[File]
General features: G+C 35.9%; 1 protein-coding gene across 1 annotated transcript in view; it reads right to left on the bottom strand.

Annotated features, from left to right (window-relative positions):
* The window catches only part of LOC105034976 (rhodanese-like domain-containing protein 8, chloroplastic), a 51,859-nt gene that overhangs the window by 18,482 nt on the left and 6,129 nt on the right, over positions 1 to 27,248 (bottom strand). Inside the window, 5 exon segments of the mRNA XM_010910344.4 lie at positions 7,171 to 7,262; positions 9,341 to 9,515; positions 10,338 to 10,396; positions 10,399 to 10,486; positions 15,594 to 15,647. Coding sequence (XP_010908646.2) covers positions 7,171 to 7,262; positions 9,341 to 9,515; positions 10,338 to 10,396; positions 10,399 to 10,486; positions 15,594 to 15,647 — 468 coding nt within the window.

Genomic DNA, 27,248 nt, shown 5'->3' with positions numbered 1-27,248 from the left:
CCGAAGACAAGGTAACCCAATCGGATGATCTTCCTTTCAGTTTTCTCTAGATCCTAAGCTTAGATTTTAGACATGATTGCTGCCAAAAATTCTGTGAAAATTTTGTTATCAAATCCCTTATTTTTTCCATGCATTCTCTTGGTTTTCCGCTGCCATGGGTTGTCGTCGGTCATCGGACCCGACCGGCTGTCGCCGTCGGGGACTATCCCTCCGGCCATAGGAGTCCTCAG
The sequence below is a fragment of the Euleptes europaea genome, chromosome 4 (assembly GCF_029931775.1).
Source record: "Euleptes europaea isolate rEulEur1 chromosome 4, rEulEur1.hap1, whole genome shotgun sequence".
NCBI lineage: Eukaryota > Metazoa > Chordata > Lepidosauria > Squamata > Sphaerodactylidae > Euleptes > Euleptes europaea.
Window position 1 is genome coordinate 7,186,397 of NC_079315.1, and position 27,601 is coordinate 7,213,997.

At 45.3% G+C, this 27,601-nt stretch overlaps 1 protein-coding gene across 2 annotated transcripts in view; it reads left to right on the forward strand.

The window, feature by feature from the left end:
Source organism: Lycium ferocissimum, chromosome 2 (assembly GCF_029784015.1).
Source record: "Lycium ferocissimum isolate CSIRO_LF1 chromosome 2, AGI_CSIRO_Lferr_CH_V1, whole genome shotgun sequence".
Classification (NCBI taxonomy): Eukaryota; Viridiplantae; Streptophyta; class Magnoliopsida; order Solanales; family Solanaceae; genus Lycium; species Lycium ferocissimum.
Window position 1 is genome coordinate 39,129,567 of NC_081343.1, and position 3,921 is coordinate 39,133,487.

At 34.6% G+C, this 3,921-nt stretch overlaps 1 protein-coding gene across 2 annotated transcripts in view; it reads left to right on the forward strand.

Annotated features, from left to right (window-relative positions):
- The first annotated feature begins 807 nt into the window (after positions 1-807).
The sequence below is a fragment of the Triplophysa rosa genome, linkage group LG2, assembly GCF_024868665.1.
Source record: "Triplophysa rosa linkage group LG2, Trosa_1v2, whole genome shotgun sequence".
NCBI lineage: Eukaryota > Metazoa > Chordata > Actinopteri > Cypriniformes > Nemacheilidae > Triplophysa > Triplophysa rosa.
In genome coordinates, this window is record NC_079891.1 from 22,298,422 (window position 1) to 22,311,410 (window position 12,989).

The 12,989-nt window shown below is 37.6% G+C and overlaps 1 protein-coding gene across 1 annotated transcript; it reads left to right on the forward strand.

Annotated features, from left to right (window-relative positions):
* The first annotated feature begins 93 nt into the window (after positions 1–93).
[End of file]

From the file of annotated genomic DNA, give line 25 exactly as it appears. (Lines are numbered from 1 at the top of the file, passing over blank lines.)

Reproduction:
* The first annotated feature begins 93 nt into the window (after positions 1–93).